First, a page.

To the annoyance of some shareholders, Bancorp 34 (NASDAQ:BCTF) shares are down a considerable in the last month. Indeed, the recent drop has reduced the annual gain to a relatively sedate 3.0% over the last twelve months.
All else being equal, a sharp share price increase should make a stock less attractive to potential investors. While the market sentiment towards a stock is very changeable, in the long run, the share price will tend to move in the same direction as earnings per share. The implication here is that deep value investors might steer clear when expectations of a company are too high. One way to gauge market expectations of a stock is to look at its Price to Earnings Ratio (PE Ratio). A high P/E implies that investors have high expectations of what a company can achieve compared to a company with a low P/E ratio.
How Does Bancorp 34’s P/E Ratio Compare To Its Peers?
We can tell from its P/E ratio of 24.67 that there is some investor optimism about Bancorp 34. You can see in the image below that the average P/E (13.6) for companies in the mortgage industry is lower than Bancorp 34’s P/E.
That means that the market expects Bancorp 34 will outperform other companies in its industry. The market is optimistic about the future, but that doesn’t guarantee future growth. So investors should delve deeper. I like to check if company insiders have been buying or selling.
How Growth Rates Impact P/E Ratios
If earnings fall then in the future the ‘E’ will be lower. That means unless the share price falls, the P/E will increase in a few years. Then, a higher P/E might scare off shareholders, pushing the share price down.
Bancorp 34’s 92% EPS improvement over the last year was like bamboo growth after rain; rapid and impressive. The sweetener is that the annual five year growth rate of 23% is also impressive. With that kind of growth rate we would generally expect a high P/E ratio. Regrettably, the longer term performance is poor, with EPS down -23% per year over 3 years.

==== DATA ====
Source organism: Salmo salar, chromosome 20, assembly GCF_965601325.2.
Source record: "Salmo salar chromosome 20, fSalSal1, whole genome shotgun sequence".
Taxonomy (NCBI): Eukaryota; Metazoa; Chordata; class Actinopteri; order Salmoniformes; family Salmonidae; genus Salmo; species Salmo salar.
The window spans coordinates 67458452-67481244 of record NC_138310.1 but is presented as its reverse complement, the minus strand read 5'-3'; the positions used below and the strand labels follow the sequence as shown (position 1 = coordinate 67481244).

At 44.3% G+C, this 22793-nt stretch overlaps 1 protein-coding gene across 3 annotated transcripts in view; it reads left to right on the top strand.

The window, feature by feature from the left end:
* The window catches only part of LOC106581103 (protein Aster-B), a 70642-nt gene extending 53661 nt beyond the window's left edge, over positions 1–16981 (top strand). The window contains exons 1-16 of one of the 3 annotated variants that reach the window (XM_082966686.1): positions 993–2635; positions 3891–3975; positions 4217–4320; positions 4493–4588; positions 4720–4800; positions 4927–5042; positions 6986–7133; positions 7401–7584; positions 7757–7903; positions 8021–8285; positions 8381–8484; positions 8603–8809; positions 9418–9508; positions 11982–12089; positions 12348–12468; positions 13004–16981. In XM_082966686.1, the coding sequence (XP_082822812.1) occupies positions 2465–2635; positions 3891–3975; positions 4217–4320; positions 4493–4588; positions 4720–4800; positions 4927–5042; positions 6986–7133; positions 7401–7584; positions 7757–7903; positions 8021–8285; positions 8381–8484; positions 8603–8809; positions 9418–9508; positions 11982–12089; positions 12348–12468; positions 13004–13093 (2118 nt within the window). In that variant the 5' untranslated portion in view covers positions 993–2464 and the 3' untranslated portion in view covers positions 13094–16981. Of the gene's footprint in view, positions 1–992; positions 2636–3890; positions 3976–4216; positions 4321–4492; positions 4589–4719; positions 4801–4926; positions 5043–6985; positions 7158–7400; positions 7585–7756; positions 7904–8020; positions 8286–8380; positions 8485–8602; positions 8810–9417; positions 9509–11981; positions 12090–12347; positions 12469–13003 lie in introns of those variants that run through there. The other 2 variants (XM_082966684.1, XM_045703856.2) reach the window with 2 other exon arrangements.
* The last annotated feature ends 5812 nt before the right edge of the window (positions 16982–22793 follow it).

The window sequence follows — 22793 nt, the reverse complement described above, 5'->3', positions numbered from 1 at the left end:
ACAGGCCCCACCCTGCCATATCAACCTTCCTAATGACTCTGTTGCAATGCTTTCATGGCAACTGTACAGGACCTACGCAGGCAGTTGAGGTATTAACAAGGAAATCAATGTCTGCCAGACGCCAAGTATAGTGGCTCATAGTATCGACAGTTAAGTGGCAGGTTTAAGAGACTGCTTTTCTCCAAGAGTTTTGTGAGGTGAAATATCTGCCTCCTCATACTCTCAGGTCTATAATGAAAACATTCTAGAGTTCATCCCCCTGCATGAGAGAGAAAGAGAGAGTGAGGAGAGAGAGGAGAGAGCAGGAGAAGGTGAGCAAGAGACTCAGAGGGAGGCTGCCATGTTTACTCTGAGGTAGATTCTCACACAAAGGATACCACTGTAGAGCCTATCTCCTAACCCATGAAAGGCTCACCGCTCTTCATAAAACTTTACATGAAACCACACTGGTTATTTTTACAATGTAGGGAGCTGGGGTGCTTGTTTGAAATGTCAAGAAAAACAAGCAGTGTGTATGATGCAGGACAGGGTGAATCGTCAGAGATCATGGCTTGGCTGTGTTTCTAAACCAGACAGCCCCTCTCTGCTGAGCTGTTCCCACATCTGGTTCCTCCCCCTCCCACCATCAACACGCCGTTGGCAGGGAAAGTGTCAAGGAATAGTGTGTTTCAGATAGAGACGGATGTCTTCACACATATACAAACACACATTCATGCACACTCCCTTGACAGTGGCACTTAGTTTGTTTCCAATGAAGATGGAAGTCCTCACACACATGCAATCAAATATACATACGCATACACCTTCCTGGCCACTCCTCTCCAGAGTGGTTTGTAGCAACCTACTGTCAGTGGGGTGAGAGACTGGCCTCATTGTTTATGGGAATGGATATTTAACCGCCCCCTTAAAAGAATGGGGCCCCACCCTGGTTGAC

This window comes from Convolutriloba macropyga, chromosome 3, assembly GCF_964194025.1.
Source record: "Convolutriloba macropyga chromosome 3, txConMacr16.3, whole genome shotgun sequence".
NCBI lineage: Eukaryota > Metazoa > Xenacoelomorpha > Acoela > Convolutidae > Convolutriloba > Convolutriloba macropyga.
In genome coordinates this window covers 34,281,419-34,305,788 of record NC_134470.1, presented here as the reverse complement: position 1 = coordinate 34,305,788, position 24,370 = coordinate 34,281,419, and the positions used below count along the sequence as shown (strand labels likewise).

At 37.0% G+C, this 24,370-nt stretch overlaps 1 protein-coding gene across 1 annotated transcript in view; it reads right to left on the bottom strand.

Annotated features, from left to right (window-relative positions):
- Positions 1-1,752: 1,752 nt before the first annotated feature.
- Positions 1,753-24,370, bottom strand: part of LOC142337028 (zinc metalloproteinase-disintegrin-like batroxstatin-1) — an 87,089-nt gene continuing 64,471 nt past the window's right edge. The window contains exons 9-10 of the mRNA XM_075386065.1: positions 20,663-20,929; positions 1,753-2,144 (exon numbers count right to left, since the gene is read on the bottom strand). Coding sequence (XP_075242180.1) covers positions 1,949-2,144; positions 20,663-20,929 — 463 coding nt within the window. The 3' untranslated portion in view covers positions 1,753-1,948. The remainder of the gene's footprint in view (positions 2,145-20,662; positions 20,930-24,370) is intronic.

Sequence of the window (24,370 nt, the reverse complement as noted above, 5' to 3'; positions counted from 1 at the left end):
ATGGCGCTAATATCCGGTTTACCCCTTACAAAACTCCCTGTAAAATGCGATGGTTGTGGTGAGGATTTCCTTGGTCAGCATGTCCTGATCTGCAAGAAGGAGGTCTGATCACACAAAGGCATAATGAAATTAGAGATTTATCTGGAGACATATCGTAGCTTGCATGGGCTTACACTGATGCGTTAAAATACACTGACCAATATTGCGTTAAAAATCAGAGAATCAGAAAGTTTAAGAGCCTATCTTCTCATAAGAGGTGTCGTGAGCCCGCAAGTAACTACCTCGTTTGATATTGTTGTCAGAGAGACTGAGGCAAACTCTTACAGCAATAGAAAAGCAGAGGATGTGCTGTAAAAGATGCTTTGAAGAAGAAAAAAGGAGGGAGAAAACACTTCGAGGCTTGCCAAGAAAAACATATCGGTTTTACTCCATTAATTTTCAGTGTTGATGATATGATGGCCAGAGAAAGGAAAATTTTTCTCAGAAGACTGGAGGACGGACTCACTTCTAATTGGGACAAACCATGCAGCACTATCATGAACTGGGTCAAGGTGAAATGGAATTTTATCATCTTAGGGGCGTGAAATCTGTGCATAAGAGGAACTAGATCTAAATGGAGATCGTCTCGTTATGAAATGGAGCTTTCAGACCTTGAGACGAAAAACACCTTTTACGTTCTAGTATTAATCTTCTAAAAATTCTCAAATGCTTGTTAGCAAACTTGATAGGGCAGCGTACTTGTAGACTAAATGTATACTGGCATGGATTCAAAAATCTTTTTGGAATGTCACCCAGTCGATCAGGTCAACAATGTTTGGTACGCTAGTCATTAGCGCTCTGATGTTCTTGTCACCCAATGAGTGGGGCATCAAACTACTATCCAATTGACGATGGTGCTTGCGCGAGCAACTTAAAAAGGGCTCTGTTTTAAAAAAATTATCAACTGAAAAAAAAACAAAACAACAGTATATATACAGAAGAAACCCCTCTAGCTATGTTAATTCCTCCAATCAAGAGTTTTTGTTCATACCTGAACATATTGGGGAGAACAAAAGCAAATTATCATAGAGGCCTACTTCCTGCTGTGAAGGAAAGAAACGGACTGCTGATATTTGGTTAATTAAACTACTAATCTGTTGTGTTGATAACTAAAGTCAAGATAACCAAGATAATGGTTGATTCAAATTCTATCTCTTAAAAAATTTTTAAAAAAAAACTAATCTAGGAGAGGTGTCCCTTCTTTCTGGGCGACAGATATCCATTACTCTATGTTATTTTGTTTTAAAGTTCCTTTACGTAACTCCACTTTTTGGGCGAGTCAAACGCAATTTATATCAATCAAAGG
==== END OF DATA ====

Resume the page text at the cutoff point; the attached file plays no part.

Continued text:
Remember: P/E Ratios Don’t Consider The Balance Sheet
One drawback of using a P/E ratio is that it considers market capitalization, but not the balance sheet. So it won’t reflect the advantage of cash, or disadvantage of debt. Hypothetically, a company could reduce its future P/E ratio by spending its cash (or taking on debt) to achieve higher earnings.
Spending on growth might be good or bad a few years later, but the point is that the P/E ratio does not account for the option (or lack thereof).
Bancorp 34’s Balance Sheet
Net debt totals 23% of Bancorp 34’s market cap. That’s enough debt to impact the P/E ratio a little; so keep it in mind if you’re comparing it to companies without debt.
The Bottom Line On Bancorp 34’s P/E Ratio
Bancorp 34 has a P/E of 24.7. That’s higher than the average in its market, which is 18.2. While the company does use modest debt, its recent earnings growth is superb. So to be frank we are not surprised it has a high P/E ratio. Given Bancorp 34’s P/E ratio has declined from 24.7 to 24.7 in the last month, we know for sure that the market is less confident about the business today, than it was back then. For those who prefer to invest with the flow of momentum, that might be a bad sign, but for a contrarian, it may signal opportunity.
When the market is wrong about a stock, it gives savvy investors an opportunity. People often underestimate remarkable growth — so investors can make money when fast growth is not fully appreciated. We don’t have analyst forecasts, but you could get a better understanding of its growth by checking out this more detailed historical graph of earnings, revenue and cash flow.
Of course you might be able to find a better stock than Bancorp 34. So you may wish to see this free collection of other companies that have grown earnings strongly.
If you spot an error that warrants correction, please contact the editor at email@example.com. This article by Simply Wall St is general in nature. It does not constitute a recommendation to buy or sell any stock, and does not take account of your objectives, or your financial situation. Simply Wall St has no position in the stocks mentioned.
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